John Liu is the most aggressive the field. His extremely high energy level serves him well. He is driven, knowledgeable and convincing. He never seems to pause or slow down yet is on top of his subject. He would carry his energy into the job as a proactive Comptroller monitoring waste and fraud to provide, “The most bang for the buck.”
John appears to be the candidate who wants to do more with the office than has been done previously.
He regularly sends out Facebook posts “It’s Not Just About Numbers. It’s About People,” a slogan he wrote himself and truly represents his feeling.
He was aggressively out front fighting the Council’s self-serving term-limit extension.
He is critical of those who blame the workers and the unions for the Pension Fund woes pointing out it is a problem nationwide, in both the private and public sector.
“People are living longer,” he asserts, “and we haven’t changed any of the retirement ages – that’s something that should be collectively bargained.”
He points to his experience of 11 years as a financial manager for Price Waterhouse as the difference between himself and the others.
He has parlayed his working class story and has captured more labor support than the other candidates. He has the backing of the Working Families Party and to the surprise of some, the Queens County Democratic organization.
Dismissing the idea of a runoff, John declared, “Were going to win this thing outright. I will get 40 percent.”
Can a person of Asian descent win the election?
“I think Obama threw race out the window. I did my poll a few months ago – didn’t want to believe it – it had us significantly in the lead.” Other polls also show John in front at this point.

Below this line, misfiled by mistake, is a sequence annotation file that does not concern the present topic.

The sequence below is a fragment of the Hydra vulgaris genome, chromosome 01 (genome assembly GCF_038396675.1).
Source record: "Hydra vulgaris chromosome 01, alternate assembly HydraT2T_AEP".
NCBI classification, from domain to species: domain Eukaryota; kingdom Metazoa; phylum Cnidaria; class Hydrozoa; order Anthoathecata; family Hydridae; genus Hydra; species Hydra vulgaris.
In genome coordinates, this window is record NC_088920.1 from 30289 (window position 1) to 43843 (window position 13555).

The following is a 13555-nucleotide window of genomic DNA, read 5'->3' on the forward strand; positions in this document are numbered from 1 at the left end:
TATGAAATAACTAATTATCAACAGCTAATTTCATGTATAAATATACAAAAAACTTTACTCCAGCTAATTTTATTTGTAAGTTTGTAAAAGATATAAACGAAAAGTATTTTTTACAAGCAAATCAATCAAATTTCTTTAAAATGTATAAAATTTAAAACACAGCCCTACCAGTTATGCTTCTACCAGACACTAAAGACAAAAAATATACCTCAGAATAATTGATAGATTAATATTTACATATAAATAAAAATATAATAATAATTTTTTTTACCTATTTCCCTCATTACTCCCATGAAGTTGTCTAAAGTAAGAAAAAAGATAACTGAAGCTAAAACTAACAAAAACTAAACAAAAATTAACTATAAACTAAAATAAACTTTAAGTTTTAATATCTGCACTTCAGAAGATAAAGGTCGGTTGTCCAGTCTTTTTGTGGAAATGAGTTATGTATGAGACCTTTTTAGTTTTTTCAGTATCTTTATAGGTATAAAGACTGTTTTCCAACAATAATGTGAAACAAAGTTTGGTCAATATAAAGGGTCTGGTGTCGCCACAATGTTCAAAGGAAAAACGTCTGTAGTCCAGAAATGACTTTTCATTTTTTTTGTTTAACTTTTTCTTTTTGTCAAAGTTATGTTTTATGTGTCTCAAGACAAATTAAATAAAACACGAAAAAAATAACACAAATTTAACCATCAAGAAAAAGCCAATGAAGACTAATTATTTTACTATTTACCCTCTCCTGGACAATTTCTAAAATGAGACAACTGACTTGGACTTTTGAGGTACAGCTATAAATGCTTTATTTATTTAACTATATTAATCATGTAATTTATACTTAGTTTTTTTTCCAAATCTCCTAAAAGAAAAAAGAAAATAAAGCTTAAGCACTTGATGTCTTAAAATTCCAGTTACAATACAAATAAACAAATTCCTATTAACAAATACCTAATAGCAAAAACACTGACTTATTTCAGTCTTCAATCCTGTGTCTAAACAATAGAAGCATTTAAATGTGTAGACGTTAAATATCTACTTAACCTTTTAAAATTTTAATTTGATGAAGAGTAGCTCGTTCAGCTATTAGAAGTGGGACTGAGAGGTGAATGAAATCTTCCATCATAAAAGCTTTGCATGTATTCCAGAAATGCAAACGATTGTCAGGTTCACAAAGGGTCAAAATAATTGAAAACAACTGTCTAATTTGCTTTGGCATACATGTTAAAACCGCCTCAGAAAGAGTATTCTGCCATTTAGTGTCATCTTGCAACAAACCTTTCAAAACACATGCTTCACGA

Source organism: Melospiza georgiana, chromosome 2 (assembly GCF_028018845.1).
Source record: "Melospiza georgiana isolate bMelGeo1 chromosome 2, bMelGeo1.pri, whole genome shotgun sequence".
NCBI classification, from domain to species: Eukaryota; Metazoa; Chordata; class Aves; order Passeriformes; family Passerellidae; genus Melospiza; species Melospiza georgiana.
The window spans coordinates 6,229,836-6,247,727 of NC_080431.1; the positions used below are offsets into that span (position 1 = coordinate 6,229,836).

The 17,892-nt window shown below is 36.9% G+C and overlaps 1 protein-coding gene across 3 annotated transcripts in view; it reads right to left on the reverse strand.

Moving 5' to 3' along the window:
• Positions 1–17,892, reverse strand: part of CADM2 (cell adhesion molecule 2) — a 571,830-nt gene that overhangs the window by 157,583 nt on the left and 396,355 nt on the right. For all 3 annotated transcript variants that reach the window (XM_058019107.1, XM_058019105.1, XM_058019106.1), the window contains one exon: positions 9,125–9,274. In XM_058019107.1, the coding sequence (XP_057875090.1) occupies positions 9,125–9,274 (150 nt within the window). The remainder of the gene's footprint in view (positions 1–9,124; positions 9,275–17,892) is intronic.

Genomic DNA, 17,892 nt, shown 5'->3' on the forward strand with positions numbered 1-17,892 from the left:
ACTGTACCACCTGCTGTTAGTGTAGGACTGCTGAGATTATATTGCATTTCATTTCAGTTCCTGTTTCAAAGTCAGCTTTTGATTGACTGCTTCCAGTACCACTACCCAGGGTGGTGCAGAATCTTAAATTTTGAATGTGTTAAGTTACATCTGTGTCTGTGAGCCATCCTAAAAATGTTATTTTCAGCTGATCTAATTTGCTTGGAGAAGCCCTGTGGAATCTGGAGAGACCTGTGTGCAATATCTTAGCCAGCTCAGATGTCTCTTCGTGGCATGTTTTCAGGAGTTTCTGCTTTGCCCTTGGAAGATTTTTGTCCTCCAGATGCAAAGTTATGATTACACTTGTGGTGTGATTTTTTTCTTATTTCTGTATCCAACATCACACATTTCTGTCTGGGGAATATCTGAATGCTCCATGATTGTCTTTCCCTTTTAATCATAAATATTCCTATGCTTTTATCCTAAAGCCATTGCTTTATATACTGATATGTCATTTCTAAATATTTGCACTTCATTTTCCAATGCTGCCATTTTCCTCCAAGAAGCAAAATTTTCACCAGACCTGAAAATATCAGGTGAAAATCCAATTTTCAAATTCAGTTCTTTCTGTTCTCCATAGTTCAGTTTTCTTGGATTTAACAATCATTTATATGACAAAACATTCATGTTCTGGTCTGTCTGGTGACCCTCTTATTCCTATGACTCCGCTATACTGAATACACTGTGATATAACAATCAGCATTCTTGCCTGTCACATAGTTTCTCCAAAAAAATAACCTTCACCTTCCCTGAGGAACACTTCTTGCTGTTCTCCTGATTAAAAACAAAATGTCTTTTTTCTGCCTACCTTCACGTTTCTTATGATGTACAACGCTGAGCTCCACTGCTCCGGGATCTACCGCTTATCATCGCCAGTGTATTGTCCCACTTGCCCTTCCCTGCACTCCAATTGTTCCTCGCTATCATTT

“I’m a Queens boy from day one. I’m a Flushing kid from day one. I’m representing everybody – I’m going to work for everybody - but I’m not going to take crap either.”
“[I am] fully confident I will bring an unprecedented level of professionalism to this office – I’ll do far better than Bill Thompson.”
John kept going with energy, ideas and an impressive sales pitch.
He had us pretty convinced – not that he’d win it all outright, but that he will be in the runoff and that John Liu is a force in this city and will be one for a long time to come.
Perhaps it was expectation; perhaps not. But David Weprin was much better than I thought he’d be. Professional, accomplished, knowledgeable and although he did not convey the passion that some of the others did, he did show he had heart: “The good part is getting out to all five boroughs, meeting different communities . . . if I can accomplish one thing it is to make the comptroller’s office more relevant to the people of New York. When you start explaining to people what it really does, they’re not clear.”
David Weprin is aware of the long path ahead of him but relies on his experience as making the difference: “My whole adult professional career has been for this job.”
His campaign analysis is likely accurate. A low turnout – Weprin says 300,000 to 440,000 people with only 100,000 needed to make the runoff. He’d rely on his direct mail and media campaign to get him there and then win the runoff with targeted audiences: “I do very well with seniors, older new Yorkers that respect somebody that has a financial background.”
A longtime District Leader and Democratic County Organization loyalist, he was dismissive of the significance of them choosing John Liu over him.
“I kinda saw it coming. . . [It] doesn’t impact at all . . . He’s [John Liu] been the major financial supporter of county for the last four years – that weighed heavily on their decision . . . I have a long history with the organization – I feel independent.”